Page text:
Fade to White. {spoken word poetry}

{Photo credit: Ee'da}

{Photo credit: Ee’da}

By Ee’da.

This is a spoken word piece, which brings awareness to the disturbing phenomenon of skin bleaching amongst Indian/Asian/African people.

I wrote this piece because I wanted to let people know that skin bleaching is occurring even as you are reading this, and that it is reaching epidemic proportions in places like Jamaica and India.

When I was a child, my mother regularly bleached my skin because she perceived fairer skin to be more beautiful and she wanted me to grow up feeling beautiful.

In Bollywood, a disproportionate number of fair Northern Indian women are represented on the big screen, perpetuating the prejudice that fairer skin is synonymous with beauty. In 2012, over $648 million was earned by India’s whitening cream market. Over-the-counter bleaching creams like ‘Jolen’ and ‘Fair and Lovely’ have now expanded their market to Africa, Asia and the Middle East.

The psychological impact of getting bleached as a child deeply influenced my perceptions and relationship to beauty and color. I remembered being twelve and wanting to marry a white man when I grew up. I was blessed to meet certain individuals who woke me up to these social dysfunctions, which fostered my rebellion against the accepted standards of beauty.

Why do people put chemicals on their skin to get a lighter shade? Maybe it is due to our colonized past.

But by the same token, why do white women tan to get a darker shade? Why do some white girls want to have half-black babies and some black girls want to have half-white babies?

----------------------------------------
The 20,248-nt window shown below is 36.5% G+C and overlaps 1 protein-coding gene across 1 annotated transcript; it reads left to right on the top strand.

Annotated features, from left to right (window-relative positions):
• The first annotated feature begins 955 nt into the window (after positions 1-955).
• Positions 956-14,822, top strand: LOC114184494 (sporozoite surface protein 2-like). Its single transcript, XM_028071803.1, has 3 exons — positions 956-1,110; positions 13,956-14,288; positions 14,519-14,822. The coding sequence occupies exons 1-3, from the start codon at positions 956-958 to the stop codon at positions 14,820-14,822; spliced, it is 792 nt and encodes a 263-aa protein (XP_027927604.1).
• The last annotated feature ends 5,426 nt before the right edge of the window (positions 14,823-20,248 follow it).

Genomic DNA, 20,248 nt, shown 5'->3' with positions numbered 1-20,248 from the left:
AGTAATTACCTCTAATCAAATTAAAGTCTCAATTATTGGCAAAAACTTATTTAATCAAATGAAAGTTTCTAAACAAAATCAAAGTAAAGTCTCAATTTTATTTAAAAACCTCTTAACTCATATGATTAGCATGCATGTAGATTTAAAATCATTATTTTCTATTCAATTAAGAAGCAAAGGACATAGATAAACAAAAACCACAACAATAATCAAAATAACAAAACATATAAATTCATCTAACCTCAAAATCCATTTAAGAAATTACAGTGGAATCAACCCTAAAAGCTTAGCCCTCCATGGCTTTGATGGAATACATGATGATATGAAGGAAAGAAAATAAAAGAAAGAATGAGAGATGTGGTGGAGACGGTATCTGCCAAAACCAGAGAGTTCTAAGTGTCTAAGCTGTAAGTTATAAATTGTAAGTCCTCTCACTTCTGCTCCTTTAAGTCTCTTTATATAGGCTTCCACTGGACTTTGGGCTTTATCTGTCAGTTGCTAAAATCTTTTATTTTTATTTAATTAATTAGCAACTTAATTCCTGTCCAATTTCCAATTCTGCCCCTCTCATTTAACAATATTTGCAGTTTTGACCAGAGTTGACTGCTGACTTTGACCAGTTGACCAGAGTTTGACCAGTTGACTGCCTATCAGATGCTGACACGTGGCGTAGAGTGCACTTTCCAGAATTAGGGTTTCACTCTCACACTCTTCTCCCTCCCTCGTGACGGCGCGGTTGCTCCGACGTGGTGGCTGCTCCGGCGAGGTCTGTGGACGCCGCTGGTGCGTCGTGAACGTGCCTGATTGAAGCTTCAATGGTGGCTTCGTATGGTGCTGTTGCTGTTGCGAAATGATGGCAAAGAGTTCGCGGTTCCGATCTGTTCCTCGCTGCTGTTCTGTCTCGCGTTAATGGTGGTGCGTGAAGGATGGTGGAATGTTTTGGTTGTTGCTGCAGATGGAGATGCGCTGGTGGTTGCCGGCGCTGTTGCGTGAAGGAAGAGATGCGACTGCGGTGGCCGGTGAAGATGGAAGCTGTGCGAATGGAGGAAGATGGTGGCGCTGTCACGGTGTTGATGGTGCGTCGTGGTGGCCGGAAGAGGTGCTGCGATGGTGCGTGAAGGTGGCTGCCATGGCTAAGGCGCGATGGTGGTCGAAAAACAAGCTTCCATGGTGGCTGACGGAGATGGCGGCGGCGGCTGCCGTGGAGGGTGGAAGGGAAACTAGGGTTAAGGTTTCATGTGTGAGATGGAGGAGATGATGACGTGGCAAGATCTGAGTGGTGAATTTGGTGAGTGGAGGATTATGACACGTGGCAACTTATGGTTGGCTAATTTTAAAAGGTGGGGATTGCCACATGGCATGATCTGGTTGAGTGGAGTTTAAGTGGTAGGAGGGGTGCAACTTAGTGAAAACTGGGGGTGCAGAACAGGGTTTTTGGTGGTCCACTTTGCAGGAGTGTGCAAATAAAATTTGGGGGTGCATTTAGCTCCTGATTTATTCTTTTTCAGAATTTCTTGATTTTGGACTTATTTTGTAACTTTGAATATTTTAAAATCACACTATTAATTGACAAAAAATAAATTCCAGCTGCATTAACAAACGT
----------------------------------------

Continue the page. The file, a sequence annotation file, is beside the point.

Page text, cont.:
I just think that we have been conditioned to not love ourselves — irrespective of whether you are black, white, Asian or Hispanic. And my poem is essentially about big companies profiting from this lack of self-love and pride in self.

More than being just a poem about the skin-bleaching phenomenon, it is a reminder for people to examine life around them — all mindsets, intentions, trends and fashion, and to know that salvation lies in finding love within oneself and by ‘letting love be the mirror you see your own beauty shining through.’

My good friend and co-collaborator, Claudia Sangiorgi Dalimore, came up with the concept of starting with a close-up shot of me completely made-up with special-effects make-up to look Caucasian. This idea explored the theme of returning back to what is natural, to true self, back to the skin you were born into.


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EedaEe’da hails from Southeast Asia, with a half-Indian, half-Malaysian background. She broke religious and cultural convention by leaving her family home and moving to Australia. Despite the challenges, she remains unscathed, and her songs and poetry are a testament to her bright spirit. She is optimistic and lighthearted, but isn’t afraid to explore shadows, with original creations touching on themes of personal freedom, heartbreaks, empowerment, love, and a lack of love. Her ‘Fade to White’ — a spoken word piece which bring awareness to the disturbing phenomenon of skin-bleaching amongst Indian/Asian/African people — recently received an award at the Harmony International Short Film Festival, 2012. This classically trained Indian dancer has supported International hip hop acts such as “Lyrics Born” and “Dead Prez”, and continues to run women’s wellness programs in her community, sharing her love for life and the arts. You could contact Ee’da via email, her website, or Facebook.

{In Your Skin}


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